HOUSTON – Tropical storm conditions were expected to begin Monday morning in parts of Texas and Louisiana as Tropical Storm Beta slowly worked its way into a part of the country that’s already been drenched and battered during this year’s exceptionally busy hurricane season.
No longer expected to gain hurricane strength, forecasters also decreased expected rainfall totals from Beta early Monday, saying in a U.S. National Hurricane Center advisory that up to 15 inches (38 centimetres) of rain could fall in some areas. That’s down from earlier predictions of up to 20 inches (51 centimetres).
Beta increased speed Sunday afternoon and was set to make landfall along Texas’ central or upper Gulf Coast late Monday night, forecasters said. It was then expected to move northeastward along the coast and head into Louisiana sometime mid-week, with rainfall as its biggest threat.
Forecasters said Beta was not expected to bring the same amount of rainfall that Texas experienced during either Hurricane Harvey in 2017 or Tropical Storm Imelda last year. Harvey dumped more than 50 inches (127 centimetres) of rain on Houston and caused $125 billion in damage in Texas. Imelda, which hit Southeast Texas, was one of the wettest cyclones on record.
The first rain bands from Beta reached the Texas coast on Sunday, but the heaviest rain wasn’t expected to arrive until Monday into Tuesday.
In low-lying Galveston, which has seen more than its share of tropical weather over the years, officials didn’t expect to issue a mandatory evacuation order but they advised people to have supplies ready in case they have to stay home for several days if roads are flooded.
“We’re not incredibly worried,” Galveston resident Nancy Kitcheo said Sunday. Kitcheo, 49, and her family had evacuated last month when forecasts suggested Hurricane Laura could make landfall near Galveston, but they’re planning to buy supplies and wait out Beta. Laura ended up making landfall in neighbouring Louisiana.
Kitcheo, whose home is 18 feet (5.5 metres) above the ground on stilts, said she expected her street to be impassable as water from rising tides was already flooding neighbouring roadways on Sunday.
“This has definitely been more stressful, this hurricane season,“ she said.
Galveston, which has about 50,000 residents, was the site of the deadliest hurricane in U.S. history, a 1900 storm that killed an estimated 6,000 people. The city was also hit hard in 2008 by Hurricane Ike, which caused about $30 billion in damage. Kitcheo’s previous home was heavily damaged during Ike and had to be torn down.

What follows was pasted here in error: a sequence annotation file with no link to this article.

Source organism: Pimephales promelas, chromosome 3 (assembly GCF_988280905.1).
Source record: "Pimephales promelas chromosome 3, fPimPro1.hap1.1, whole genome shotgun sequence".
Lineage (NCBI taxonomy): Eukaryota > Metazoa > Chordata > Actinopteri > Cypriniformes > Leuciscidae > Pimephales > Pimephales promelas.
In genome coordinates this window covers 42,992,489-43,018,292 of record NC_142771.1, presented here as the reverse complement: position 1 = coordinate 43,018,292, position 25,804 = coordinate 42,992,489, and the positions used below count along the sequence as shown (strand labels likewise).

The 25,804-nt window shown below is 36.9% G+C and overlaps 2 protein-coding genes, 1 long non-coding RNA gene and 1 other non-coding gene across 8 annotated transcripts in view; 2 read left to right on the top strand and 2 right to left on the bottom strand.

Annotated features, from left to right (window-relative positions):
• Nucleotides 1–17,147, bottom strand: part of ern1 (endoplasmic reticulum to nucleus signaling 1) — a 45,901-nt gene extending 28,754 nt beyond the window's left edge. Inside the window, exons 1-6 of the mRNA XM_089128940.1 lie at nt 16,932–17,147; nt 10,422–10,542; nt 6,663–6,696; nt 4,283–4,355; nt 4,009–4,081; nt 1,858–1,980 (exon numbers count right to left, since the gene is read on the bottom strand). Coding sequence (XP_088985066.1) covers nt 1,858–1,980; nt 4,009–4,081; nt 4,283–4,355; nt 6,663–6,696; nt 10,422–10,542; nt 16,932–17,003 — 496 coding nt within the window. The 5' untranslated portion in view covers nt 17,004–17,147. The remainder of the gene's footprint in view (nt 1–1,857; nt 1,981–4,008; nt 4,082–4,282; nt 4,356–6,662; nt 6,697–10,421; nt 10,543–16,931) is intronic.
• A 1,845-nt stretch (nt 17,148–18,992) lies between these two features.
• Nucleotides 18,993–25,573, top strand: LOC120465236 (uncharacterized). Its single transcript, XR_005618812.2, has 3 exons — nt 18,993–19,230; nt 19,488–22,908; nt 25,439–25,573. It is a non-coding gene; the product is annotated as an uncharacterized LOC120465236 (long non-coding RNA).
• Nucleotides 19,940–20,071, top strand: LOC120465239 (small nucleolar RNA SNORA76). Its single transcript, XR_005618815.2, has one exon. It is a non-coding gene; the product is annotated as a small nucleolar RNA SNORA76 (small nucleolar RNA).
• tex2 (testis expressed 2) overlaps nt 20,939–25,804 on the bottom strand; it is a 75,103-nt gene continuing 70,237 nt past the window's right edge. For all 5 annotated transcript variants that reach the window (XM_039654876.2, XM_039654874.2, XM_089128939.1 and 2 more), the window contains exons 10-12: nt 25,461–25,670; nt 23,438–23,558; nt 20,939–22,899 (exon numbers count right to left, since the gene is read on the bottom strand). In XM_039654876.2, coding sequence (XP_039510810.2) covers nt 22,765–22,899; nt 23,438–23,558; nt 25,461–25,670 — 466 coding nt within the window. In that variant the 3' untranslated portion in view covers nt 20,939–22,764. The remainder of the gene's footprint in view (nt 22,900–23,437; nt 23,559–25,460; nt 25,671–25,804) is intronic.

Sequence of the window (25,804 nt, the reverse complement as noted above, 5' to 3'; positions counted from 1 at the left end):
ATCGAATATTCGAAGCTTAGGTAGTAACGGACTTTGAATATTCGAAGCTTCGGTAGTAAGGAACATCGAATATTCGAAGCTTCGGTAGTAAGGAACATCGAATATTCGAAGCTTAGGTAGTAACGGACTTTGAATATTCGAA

Beta was churning slowly through the Gulf of Mexico early Monday about 115 miles (190 kilometres) south of Galveston, the U.S. National Hurricane Center said. The storm had maximum sustained winds of 60 mph (95 kph) and was moving west-northwest at 6 mph (10 kph).
Houston Mayor Sylvester Turner on Sunday said while Beta was not expected to bring rain like Harvey, he cautioned residents to “be weather alert.”
“Be weather aware because things can change. This is 2020 and so we have to expect the unexpected,“ said Turner, adding the city expected to activate its emergency centre on Monday.
In Victoria County, about 120 miles (193 kilometres) southwest of Houston, officials asked residents to prepare for up to 10 to 15 inches (25 to 38 centimetres) of rain.
“As with any event, panic is never helpful or necessary, but preparation is, and now is the time to finalize those plans,” said County Judge Ben Zeller, the top elected official in Victoria County.
Beta is forecast to dump heavy rain on the southwestern corner of Louisiana three weeks after the same area got pounded by Hurricane Laura. More than 41,000 homes and businesses remain without electricity, and Beta could add to that figure by toppling trees that were left leaning by the previous storm, said meteorologist Donald Jones of the National Weather Service office in Lake Charles, Louisiana. Storm debris from Laura clogging draining ditches in hard-hit areas such as Lake Charles could increase the threat of flooding.
Beta was one of three named storms whirling in the Atlantic basin during an exceptionally busy hurricane season. If the system makes landfall in Texas, it would be the ninth named storm to make landfall in the continental U.S. in 2020. That would tie a record set in 1916, according to Colorado State hurricane researcher Phil Klotzbach.
Forecasters ran out of traditional storm names on Friday, forcing the use of the Greek alphabet for only the second time since the 1950s.
A stretch of the Gulf Coast from Port Aransas, Texas, about 165 miles (265 kilometres) southwest of Galveston, to Morgan City, Louisiana, 80 miles (128 kilometres) west of New Orleans, was under a tropical storm warning Monday.
Meanwhile, Teddy remained a powerful hurricane on Monday, with maximum sustained winds of 105 mph (165 kph) and moving north at 6 mph (9 kph). Teddy was centred 195 miles (315 kilometres) south-southeast of Bermuda less than a week after Hurricane Paulette made landfall in the wealthy British territory. A tropical storm warning was in effect for Bermuda.
Wilfred, which had been a tropical storm, weakened to a trough of low pressure late Sunday.
Parts of the Alabama coast and Florida Panhandle were still reeling from the effects of Hurricane Sally, which roared ashore on Wednesday. At least two deaths were blamed on the system.
Associated Press reporters Kelli Kennedy in Fort Lauderdale, Florida, and Russ Bynum in Savannah, Georgia, contributed to this report.
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